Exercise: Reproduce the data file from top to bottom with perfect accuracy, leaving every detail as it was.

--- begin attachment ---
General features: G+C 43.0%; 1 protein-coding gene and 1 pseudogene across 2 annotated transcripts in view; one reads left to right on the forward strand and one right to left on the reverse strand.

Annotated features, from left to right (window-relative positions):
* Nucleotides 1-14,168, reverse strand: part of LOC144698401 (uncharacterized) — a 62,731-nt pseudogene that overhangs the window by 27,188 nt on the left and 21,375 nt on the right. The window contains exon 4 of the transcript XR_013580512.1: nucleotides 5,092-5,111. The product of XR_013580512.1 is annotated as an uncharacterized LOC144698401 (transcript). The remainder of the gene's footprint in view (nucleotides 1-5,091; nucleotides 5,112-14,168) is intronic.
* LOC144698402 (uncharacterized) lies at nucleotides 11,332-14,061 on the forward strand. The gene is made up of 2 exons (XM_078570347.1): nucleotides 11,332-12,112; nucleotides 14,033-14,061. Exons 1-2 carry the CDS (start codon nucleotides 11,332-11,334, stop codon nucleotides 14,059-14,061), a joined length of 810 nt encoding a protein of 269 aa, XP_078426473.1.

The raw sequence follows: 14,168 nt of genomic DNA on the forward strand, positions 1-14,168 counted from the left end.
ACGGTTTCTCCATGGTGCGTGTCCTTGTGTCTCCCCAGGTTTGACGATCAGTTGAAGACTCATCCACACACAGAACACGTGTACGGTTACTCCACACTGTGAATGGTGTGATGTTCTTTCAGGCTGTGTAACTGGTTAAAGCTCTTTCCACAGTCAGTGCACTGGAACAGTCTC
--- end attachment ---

General features: G+C 43.0%; 1 protein-coding gene and 1 pseudogene across 2 annotated transcripts in view; one reads left to right on the forward strand and one right to left on the reverse strand.

Annotated features, from left to right (window-relative positions):
* Nucleotides 1-14,168, reverse strand: part of LOC144698401 (uncharacterized) — a 62,731-nt pseudogene that overhangs the window by 27,188 nt on the left and 21,375 nt on the right. The window contains exon 4 of the transcript XR_013580512.1: nucleotides 5,092-5,111. The product of XR_013580512.1 is annotated as an uncharacterized LOC144698401 (transcript). The remainder of the gene's footprint in view (nucleotides 1-5,091; nucleotides 5,112-14,168) is intronic.
* LOC144698402 (uncharacterized) lies at nucleotides 11,332-14,061 on the forward strand. The gene is made up of 2 exons (XM_078570347.1): nucleotides 11,332-12,112; nucleotides 14,033-14,061. Exons 1-2 carry the CDS (start codon nucleotides 11,332-11,334, stop codon nucleotides 14,059-14,061), a joined length of 810 nt encoding a protein of 269 aa, XP_078426473.1.

The raw sequence follows: 14,168 nt of genomic DNA on the forward strand, positions 1-14,168 counted from the left end.
ACGGTTTCTCCATGGTGCGTGTCCTTGTGTCTCCCCAGGTTTGACGATCAGTTGAAGACTCATCCACACACAGAACACGTGTACGGTTACTCCACACTGTGAATGGTGTGATGTTCTTTCAGGCTGTGTAACTGGTTAAAGCTCTTTCCACAGTCAGTGCACTGGAACAGTCTC